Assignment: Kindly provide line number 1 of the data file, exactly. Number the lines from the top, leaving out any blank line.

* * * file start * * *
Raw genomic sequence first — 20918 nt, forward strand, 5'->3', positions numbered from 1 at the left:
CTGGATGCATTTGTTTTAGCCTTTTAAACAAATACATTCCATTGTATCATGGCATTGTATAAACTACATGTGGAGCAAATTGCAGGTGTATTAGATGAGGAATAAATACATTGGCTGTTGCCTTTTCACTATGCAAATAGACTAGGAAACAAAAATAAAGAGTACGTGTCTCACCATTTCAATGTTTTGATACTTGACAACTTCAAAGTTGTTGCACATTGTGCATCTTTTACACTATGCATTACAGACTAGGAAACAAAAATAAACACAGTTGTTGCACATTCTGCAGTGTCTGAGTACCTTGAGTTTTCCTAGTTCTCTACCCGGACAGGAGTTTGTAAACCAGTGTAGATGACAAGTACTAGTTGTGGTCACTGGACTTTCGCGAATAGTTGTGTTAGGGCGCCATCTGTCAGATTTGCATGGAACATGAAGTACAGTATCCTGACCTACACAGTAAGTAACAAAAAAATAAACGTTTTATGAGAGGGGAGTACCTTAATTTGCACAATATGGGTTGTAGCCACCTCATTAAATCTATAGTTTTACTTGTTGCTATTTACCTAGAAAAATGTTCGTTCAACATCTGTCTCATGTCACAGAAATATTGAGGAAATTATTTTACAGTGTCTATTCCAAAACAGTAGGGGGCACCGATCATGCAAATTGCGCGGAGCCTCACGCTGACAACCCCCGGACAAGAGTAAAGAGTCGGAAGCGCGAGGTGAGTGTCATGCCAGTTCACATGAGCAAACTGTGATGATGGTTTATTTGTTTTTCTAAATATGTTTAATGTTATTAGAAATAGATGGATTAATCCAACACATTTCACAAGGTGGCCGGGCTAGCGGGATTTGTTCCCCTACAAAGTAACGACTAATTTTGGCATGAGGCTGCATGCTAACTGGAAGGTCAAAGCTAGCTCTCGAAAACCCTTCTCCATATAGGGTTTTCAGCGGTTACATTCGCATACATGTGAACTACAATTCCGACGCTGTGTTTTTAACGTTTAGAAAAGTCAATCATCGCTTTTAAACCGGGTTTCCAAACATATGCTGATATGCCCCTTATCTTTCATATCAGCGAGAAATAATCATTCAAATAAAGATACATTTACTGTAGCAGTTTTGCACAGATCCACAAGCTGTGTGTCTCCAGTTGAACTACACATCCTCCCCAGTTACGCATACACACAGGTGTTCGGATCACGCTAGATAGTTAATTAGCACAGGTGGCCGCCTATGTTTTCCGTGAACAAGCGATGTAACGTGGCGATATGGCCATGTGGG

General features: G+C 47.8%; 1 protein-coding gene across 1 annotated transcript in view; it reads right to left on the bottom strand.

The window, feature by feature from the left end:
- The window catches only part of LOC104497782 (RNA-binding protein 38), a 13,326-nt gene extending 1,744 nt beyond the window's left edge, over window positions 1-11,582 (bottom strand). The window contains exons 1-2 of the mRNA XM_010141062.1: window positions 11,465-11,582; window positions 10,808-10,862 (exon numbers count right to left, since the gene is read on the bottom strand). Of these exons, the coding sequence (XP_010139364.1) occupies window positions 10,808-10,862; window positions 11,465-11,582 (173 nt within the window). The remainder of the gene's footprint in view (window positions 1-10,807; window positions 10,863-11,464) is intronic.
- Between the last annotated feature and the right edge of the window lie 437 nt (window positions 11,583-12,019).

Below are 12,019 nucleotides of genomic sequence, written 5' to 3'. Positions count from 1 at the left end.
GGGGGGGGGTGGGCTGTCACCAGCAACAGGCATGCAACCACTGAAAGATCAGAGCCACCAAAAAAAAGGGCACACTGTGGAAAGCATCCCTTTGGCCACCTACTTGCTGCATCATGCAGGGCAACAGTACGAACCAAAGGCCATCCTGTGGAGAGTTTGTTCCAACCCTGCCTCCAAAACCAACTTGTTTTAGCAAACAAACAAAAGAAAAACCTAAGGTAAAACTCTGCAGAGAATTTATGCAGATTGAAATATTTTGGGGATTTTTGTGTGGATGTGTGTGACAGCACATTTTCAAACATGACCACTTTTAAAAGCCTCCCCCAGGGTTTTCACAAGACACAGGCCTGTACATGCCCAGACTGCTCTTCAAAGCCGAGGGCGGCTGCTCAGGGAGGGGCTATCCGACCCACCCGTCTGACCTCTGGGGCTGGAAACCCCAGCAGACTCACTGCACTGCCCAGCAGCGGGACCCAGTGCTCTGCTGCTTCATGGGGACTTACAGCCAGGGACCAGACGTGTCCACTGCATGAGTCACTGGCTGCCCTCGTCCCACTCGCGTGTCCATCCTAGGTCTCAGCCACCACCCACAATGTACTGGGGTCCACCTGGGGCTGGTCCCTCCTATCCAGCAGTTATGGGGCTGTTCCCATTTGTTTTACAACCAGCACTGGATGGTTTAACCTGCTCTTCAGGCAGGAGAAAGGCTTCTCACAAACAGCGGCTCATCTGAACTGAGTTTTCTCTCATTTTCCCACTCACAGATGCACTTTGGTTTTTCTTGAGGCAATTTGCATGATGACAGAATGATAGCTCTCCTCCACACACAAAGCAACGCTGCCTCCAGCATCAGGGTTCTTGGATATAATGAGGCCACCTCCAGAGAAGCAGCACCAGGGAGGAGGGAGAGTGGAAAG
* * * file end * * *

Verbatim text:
Raw genomic sequence first — 20918 nt, forward strand, 5'->3', positions numbered from 1 at the left: